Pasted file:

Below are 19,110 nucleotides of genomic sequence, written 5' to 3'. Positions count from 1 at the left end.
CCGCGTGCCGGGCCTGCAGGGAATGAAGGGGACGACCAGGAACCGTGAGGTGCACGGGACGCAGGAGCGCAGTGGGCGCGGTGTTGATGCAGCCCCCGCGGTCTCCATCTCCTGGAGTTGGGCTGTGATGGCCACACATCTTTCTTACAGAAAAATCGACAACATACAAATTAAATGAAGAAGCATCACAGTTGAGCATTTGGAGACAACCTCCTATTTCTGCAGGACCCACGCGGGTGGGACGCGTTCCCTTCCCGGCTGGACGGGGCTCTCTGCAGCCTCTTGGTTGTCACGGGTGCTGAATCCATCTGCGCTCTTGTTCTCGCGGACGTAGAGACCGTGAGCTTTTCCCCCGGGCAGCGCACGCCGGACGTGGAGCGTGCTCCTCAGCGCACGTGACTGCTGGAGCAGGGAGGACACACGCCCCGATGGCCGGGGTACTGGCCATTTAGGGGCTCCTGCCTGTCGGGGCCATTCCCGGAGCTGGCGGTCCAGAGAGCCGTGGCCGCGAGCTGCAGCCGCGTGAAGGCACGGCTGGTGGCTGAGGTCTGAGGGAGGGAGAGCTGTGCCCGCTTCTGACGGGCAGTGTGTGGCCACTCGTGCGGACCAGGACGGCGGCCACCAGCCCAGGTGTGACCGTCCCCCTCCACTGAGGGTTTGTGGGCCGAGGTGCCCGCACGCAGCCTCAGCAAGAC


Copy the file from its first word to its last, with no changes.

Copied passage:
Below are 19,110 nucleotides of genomic sequence, written 5' to 3'. Positions count from 1 at the left end.
CCGCGTGCCGGGCCTGCAGGGAATGAAGGGGACGACCAGGAACCGTGAGGTGCACGGGACGCAGGAGCGCAGTGGGCGCGGTGTTGATGCAGCCCCCGCGGTCTCCATCTCCTGGAGTTGGGCTGTGATGGCCACACATCTTTCTTACAGAAAAATCGACAACATACAAATTAAATGAAGAAGCATCACAGTTGAGCATTTGGAGACAACCTCCTATTTCTGCAGGACCCACGCGGGTGGGACGCGTTCCCTTCCCGGCTGGACGGGGCTCTCTGCAGCCTCTTGGTTGTCACGGGTGCTGAATCCATCTGCGCTCTTGTTCTCGCGGACGTAGAGACCGTGAGCTTTTCCCCCGGGCAGCGCACGCCGGACGTGGAGCGTGCTCCTCAGCGCACGTGACTGCTGGAGCAGGGAGGACACACGCCCCGATGGCCGGGGTACTGGCCATTTAGGGGCTCCTGCCTGTCGGGGCCATTCCCGGAGCTGGCGGTCCAGAGAGCCGTGGCCGCGAGCTGCAGCCGCGTGAAGGCACGGCTGGTGGCTGAGGTCTGAGGGAGGGAGAGCTGTGCCCGCTTCTGACGGGCAGTGTGTGGCCACTCGTGCGGACCAGGACGGCGGCCACCAGCCCAGGTGTGACCGTCCCCCTCCACTGAGGGTTTGTGGGCCGAGGTGCCCGCACGCAGCCTCAGCAAGAC